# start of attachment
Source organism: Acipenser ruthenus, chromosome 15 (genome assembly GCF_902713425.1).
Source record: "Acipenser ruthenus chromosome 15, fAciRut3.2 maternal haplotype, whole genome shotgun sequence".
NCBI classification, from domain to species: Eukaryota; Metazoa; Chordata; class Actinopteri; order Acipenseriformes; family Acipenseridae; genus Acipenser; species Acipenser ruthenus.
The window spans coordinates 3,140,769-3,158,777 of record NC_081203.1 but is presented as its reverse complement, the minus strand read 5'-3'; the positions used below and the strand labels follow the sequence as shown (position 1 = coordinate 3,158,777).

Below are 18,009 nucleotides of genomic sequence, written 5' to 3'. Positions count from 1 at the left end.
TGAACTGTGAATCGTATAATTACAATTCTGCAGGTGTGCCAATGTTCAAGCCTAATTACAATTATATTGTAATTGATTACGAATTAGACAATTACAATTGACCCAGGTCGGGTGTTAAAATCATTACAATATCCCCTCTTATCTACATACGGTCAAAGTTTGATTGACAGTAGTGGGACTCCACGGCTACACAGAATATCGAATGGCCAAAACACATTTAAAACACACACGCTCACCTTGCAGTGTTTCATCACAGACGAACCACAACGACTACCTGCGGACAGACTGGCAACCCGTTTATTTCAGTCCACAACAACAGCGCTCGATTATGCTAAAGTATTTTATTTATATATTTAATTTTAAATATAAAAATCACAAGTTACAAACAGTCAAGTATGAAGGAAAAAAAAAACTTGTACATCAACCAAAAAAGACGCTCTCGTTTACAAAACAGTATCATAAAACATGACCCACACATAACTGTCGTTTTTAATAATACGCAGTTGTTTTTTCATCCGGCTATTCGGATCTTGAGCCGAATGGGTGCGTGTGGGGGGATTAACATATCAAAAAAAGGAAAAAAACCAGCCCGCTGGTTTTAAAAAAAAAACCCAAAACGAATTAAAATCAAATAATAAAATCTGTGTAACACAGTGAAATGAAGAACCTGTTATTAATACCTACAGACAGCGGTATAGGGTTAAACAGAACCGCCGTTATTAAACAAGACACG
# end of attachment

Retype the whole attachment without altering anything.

Source organism: Acipenser ruthenus, chromosome 15 (genome assembly GCF_902713425.1).
Source record: "Acipenser ruthenus chromosome 15, fAciRut3.2 maternal haplotype, whole genome shotgun sequence".
NCBI classification, from domain to species: Eukaryota; Metazoa; Chordata; class Actinopteri; order Acipenseriformes; family Acipenseridae; genus Acipenser; species Acipenser ruthenus.
The window spans coordinates 3,140,769-3,158,777 of record NC_081203.1 but is presented as its reverse complement, the minus strand read 5'-3'; the positions used below and the strand labels follow the sequence as shown (position 1 = coordinate 3,158,777).

Below are 18,009 nucleotides of genomic sequence, written 5' to 3'. Positions count from 1 at the left end.
TGAACTGTGAATCGTATAATTACAATTCTGCAGGTGTGCCAATGTTCAAGCCTAATTACAATTATATTGTAATTGATTACGAATTAGACAATTACAATTGACCCAGGTCGGGTGTTAAAATCATTACAATATCCCCTCTTATCTACATACGGTCAAAGTTTGATTGACAGTAGTGGGACTCCACGGCTACACAGAATATCGAATGGCCAAAACACATTTAAAACACACACGCTCACCTTGCAGTGTTTCATCACAGACGAACCACAACGACTACCTGCGGACAGACTGGCAACCCGTTTATTTCAGTCCACAACAACAGCGCTCGATTATGCTAAAGTATTTTATTTATATATTTAATTTTAAATATAAAAATCACAAGTTACAAACAGTCAAGTATGAAGGAAAAAAAAAACTTGTACATCAACCAAAAAAGACGCTCTCGTTTACAAAACAGTATCATAAAACATGACCCACACATAACTGTCGTTTTTAATAATACGCAGTTGTTTTTTCATCCGGCTATTCGGATCTTGAGCCGAATGGGTGCGTGTGGGGGGATTAACATATCAAAAAAAGGAAAAAAACCAGCCCGCTGGTTTTAAAAAAAAAACCCAAAACGAATTAAAATCAAATAATAAAATCTGTGTAACACAGTGAAATGAAGAACCTGTTATTAATACCTACAGACAGCGGTATAGGGTTAAACAGAACCGCCGTTATTAAACAAGACACG